Is there a reasonable case for a windfall profits tax on energy companies? With poll ratings pummelled, the Prime Minister is under pressure from backbenchers for populist measures to revive Labour's fortunes.
Ministers are also in a state of such disarray that it seems more than possible they'll haphazardly embark on policies which in happier times they would have dismissed as misguided. The Treasury is meanwhile desperate for every penny it can get, and would have few scruples about whacking the energy companies for more to pour into the widening black hole of the public finances.
Yet whatever the demands of political expediency, windfall taxes are nearly always a bad idea, even when imposed on companies enjoying bumper profits for exceptional reasons. There was arguably some justification to the windfall tax that Geoffrey Howe imposed in his 1981 Budget on bank deposits, as the high profits being earned by banks were a direct result of public policy: high interest rates to choke off inflation. Yet even on that occasion the question raised by all windfall taxes was the same: having taxed the excess, would not the Government be duty-bound to give it all back again when, as frequently occurs with banks, excessive profits become excessive losses?
Labour made no attempt similarly to justify its windfall profits tax on utilities in 1997. Here the purpose was simply that of raising money to fund the New Deal. Subsequent analysis has shown the New Deal to be largely a waste of money, while the windfall tax itself stands condemned for what it is: a piece of ex post facto expropriation.
Even in the limited manner proposed yesterday by the Commons Business and Enterprise Committee, a windfall tax on energy companies would be equally hard to justify. Energy companies are facing a massive programme of expenditure on renewables and renewal. According to a recent government consultation, the industry faces £100bn of investment on wind power alone by 2020 to meet the Government's targets on emissions. On top of that, money has to be found for a new programme of nuclear power stations, new gas storage facilities and the replacement of ageing infrastructure elsewhere.
As energy prices rise and incomes are squeezed, ever more people are being dragged into the Government's official definition of "energy poverty", where 10 per cent or more of disposable income is spent on fuel bills. The Government's chances of meeting its target of eradication of fuel poverty by 2012 are zero. Nor are the measures taken so far – the winter fuel allowance, the "warm front" initiative, and forcing the distribution companies to increase the amount spent on social tariffs to £150m annually – making noticeable inroads into the problem.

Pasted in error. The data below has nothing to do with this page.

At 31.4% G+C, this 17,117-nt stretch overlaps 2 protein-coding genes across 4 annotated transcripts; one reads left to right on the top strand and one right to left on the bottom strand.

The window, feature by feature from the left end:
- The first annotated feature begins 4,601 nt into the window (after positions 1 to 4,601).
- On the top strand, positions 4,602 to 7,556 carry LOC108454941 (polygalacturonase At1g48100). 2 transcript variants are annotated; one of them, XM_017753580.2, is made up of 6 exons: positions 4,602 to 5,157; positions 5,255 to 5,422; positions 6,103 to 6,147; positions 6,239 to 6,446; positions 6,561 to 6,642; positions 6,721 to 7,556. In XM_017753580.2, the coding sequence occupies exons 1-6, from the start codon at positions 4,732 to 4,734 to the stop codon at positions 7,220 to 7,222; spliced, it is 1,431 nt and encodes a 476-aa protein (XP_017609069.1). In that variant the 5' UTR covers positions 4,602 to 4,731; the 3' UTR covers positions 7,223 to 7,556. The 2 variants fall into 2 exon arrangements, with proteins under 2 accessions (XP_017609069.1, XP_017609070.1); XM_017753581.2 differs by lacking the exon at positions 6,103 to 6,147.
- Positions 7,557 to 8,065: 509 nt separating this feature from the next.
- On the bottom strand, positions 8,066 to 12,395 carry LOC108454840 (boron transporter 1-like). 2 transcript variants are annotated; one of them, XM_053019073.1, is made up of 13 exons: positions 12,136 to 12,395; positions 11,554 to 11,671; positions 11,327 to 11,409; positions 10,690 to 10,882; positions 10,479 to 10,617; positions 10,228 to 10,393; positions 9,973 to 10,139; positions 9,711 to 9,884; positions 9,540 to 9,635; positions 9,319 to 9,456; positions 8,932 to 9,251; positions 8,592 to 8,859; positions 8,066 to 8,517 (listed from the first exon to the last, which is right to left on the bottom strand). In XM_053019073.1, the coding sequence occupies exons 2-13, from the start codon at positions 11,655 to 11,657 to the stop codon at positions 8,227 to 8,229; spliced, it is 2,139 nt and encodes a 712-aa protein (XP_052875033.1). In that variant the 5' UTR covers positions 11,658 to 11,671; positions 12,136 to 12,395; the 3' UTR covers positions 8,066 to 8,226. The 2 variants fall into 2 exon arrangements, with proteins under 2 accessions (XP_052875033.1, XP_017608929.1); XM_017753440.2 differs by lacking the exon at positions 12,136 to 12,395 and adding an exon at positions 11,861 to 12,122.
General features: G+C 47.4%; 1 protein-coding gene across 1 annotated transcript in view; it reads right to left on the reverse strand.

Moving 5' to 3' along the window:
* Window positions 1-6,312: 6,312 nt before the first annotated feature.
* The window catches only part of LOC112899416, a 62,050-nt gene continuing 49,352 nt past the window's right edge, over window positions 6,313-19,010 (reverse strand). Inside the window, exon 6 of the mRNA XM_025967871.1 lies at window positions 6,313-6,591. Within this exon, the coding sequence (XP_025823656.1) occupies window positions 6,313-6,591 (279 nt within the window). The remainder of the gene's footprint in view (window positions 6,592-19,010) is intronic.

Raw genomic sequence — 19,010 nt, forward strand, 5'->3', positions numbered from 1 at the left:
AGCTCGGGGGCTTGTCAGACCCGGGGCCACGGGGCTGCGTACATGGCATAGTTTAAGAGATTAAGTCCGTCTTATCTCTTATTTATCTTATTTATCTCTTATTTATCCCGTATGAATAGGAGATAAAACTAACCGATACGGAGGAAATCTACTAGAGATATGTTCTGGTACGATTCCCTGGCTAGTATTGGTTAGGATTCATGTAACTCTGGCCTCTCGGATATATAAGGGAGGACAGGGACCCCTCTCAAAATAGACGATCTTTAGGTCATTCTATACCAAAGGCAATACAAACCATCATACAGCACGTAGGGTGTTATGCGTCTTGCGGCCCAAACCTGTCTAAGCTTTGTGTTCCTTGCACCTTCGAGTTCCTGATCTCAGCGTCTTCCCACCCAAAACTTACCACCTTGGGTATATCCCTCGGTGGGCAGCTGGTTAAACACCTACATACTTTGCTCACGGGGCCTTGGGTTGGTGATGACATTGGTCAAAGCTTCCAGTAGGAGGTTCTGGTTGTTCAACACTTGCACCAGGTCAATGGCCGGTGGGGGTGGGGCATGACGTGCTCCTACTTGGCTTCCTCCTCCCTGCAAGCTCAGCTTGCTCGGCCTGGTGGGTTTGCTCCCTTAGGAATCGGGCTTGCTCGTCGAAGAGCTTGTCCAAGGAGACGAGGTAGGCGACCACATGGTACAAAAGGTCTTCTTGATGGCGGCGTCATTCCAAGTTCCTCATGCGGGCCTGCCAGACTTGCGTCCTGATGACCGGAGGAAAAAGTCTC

Yet it is hard to see how the energy companies could be taxed more without damaging investment or running into the law of diminishing returns. The Business and Enterprise department seems to understand this better than the Treasury. The evidence of profiteering in downstream activities is limited, and upstream in oil and gas production, the Government is already participating generously in any windfalls being earned. For instance, taking everything into account, the marginal rate of tax on Centrica's Morecambe Bay gas field is already 75 per cent. The Government gets far more out of rising gas prices than do Centrica's shareholders.
MPs on the Business and Enterprise Select Committee think there is "compelling rationale" for "top slicing" the notional £9bn free ride older generating companies are getting from the European Emissions Trading Scheme. That MPs have said this almost certainly makes it a done deal for a Government casting around for vote-winning ideas, but that doesn't make the retrospective taxation this would amount to any more justifiable. Nor, given that it would be a one-off, would it provide any more than temporary respite for "fuel poverty", even if the proceeds were applied to this purpose. There are no magic wands the Government can wave to make the present squeeze on disposable incomes go away. As ever, the pain falls hardest on the poorest.